Chosen One isn't what Skee-Lo had in mind when he wished to be a baller.
- Stylish presentation
- Plenty of current and past NBA players
- Lots of great nicknames for your created baller.
- Repetitive gameplay
- Controls are needlessly complex
- Act-a-fool combos are overpowered
- Fouls, charging, and goaltending don't belong in an arcade basketball game.
EA and Midway share the rights to NBA-licensed arcade basketball games. As a result, the NBA Ballers franchise is released every other year, with EA's NBA Street series occupying the year in between. This year is NBA Ballers' time to shine and that didn't happen, which means it's a down year for arcade hoops. NBA Ballers: Chosen One has some interesting ideas, particularly with regards to its presentation, but it's ultimately a disappointment thanks to repetitive gameplay and needlessly complex controls.
You can single-play games of 1V1, 2V2, and 1V1V1, or sharpen your skills in practice, a shootout, or three-point contest. You can also play ranked and unranked matches online using your custom character, which is pretty cool. The bulk of Ballers' content, however, is found in Story mode. Here you create a player, give him a nickname (we went with "Beans"), and choose from hundreds of different shirts, pants, shoes, jewelry items, and more to customize his appearance. You'll unlock more gear as you progress, but you can make a truly unique baller with just the stuff that's unlocked from the outset. Your created player will be terrible at first, but his attributes will improve slightly after each game. These attribute boosts are supposedly based on your performance in the previous game, but they seem more random than anything else. Story mode's premise is simple. Each year after the NBA playoffs, the top players in the league take part in a street ball tournament, the winner of which will be known as the "Chosen One." Story mode is divided into six episodes, each of which contains five chapters. Episodes are introduced by short video segments that feature Public Enemy's Chuck D as a host of an NBA Tonight-like show. He doesn't have anything particularly riveting to say, but the segments are nicely produced and add a bit of realism to the mode.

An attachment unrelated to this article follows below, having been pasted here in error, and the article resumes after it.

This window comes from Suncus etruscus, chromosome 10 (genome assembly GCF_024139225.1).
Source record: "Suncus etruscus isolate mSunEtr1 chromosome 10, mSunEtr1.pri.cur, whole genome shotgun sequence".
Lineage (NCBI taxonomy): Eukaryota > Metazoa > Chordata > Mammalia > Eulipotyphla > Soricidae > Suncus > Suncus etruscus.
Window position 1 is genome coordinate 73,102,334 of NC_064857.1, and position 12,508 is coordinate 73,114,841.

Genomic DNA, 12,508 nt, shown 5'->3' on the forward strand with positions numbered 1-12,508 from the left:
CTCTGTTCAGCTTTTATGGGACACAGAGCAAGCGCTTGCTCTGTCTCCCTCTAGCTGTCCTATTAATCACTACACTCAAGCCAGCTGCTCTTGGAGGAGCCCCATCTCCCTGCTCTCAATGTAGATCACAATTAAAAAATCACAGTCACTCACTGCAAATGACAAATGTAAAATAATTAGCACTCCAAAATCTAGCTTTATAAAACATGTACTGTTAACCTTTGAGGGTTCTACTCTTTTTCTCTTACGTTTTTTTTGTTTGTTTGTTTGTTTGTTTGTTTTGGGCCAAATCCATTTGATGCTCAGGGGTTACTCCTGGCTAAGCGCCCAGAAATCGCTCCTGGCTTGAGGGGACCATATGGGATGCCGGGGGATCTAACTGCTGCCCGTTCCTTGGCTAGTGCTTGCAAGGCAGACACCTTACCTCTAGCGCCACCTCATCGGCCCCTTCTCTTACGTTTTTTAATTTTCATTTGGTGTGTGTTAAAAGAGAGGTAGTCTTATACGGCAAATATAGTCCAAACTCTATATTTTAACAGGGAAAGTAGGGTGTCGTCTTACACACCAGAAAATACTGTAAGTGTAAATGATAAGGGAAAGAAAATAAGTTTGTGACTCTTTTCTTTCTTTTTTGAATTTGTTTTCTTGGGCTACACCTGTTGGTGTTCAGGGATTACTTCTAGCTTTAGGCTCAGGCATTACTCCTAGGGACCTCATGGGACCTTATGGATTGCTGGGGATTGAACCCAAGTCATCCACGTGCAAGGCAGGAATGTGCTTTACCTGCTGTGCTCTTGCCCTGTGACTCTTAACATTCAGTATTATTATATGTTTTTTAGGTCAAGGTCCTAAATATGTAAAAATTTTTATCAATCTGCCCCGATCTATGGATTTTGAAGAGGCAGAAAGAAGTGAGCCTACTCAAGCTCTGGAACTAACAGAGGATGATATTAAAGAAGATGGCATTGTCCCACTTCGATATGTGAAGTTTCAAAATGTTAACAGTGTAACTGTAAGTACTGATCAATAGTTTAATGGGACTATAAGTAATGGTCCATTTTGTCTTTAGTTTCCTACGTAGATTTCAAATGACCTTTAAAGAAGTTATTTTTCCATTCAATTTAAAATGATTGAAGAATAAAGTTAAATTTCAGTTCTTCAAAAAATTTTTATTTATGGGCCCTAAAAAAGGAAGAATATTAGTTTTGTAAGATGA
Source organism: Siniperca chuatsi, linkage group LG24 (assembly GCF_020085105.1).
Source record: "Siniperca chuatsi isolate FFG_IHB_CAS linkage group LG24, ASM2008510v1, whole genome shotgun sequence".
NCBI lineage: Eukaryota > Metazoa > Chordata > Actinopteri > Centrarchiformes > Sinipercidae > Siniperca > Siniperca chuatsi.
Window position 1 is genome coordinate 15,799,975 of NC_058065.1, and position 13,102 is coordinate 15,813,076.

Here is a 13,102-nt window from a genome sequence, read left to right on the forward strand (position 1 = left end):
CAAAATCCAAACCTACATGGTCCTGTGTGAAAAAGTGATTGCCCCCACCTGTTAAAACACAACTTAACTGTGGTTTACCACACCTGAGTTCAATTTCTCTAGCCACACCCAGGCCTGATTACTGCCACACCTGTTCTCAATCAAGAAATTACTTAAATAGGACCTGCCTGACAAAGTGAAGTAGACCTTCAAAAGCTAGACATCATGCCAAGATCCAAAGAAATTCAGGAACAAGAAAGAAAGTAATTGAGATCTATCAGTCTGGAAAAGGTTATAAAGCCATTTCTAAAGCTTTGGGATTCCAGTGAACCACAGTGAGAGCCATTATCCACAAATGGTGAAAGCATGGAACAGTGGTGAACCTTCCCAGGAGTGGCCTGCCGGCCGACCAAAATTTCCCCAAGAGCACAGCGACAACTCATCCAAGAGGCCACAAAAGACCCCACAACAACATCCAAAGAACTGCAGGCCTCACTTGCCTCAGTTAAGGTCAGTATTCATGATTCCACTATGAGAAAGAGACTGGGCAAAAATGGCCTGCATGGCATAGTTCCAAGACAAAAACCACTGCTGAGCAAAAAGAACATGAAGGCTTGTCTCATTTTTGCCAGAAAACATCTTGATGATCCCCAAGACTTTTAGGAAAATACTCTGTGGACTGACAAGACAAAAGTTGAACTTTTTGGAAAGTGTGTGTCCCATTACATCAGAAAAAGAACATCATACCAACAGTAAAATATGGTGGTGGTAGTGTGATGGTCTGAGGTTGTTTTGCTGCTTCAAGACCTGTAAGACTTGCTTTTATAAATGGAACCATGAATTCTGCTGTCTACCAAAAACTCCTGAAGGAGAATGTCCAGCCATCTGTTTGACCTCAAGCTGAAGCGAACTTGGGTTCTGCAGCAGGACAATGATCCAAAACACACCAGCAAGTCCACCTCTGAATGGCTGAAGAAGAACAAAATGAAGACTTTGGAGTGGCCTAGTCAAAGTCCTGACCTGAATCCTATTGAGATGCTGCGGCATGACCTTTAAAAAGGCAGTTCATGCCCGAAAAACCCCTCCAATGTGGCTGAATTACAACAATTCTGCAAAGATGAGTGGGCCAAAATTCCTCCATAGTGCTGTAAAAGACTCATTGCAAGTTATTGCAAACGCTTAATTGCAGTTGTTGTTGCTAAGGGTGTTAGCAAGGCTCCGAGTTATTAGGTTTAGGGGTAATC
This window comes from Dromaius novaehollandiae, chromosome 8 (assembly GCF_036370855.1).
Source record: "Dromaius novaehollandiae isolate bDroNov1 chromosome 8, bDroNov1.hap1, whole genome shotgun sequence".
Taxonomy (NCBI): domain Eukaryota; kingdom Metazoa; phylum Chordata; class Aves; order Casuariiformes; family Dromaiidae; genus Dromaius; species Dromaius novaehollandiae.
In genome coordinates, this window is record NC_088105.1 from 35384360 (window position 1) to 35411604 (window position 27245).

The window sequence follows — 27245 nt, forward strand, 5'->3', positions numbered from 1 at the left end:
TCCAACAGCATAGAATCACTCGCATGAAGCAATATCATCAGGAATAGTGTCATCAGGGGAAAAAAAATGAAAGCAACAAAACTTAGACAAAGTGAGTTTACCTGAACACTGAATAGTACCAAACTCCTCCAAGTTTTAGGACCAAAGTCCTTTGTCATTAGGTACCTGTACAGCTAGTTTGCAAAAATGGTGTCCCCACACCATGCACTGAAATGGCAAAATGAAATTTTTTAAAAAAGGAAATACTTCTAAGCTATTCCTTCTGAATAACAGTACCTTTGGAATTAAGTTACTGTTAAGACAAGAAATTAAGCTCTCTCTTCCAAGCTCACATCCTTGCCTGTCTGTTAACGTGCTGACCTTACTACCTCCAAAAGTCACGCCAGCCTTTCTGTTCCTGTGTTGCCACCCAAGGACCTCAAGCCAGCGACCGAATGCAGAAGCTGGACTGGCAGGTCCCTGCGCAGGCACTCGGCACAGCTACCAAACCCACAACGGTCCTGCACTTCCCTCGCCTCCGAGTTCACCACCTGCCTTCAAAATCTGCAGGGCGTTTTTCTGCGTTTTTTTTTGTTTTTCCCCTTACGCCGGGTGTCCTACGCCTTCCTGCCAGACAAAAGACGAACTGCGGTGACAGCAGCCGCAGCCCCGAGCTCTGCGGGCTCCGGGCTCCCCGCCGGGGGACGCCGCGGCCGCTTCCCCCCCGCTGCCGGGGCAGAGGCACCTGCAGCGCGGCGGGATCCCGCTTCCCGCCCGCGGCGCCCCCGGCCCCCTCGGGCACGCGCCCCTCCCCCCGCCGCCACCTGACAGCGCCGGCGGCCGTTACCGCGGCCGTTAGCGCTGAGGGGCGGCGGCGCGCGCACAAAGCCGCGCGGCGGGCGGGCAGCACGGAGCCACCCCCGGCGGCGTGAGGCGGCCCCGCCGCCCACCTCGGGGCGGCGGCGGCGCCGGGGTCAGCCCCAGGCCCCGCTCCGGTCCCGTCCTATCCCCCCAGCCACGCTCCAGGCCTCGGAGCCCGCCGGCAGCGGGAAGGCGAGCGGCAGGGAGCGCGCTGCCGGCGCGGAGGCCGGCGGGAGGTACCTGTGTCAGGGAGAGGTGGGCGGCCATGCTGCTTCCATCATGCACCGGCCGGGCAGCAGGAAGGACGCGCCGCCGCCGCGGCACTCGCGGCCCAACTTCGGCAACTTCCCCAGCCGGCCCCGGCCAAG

Although the game's six episodes have diverse themes, they don't feel that different from one another. Most of the time you go up against other players one-on-one and try to beat them. Sure, dunks might be worth three points in a round, you may have to pull off a particular special move, or you might play to 21 instead of 11, but after a couple of chapters you realize there's not much variety, or at least variety that matters. Even the media mogul chapter, where you're vying for a spot in a soft drink commercial, isn't interesting. You spend most of the chapter beating guys head-to-head and then the last chapter performing specific moves against LeBron James while the commercial is filmed. But this just ends up feeling like the rest of the game because the moves are presented in list form before the round (once you start playing, you can't reference them again, either), you're doing the same combos you've been doing for the last few hours. The "commercial" that plays when you're done doesn't even look like a commercial, nor does it feature the moves you performed while shooting it.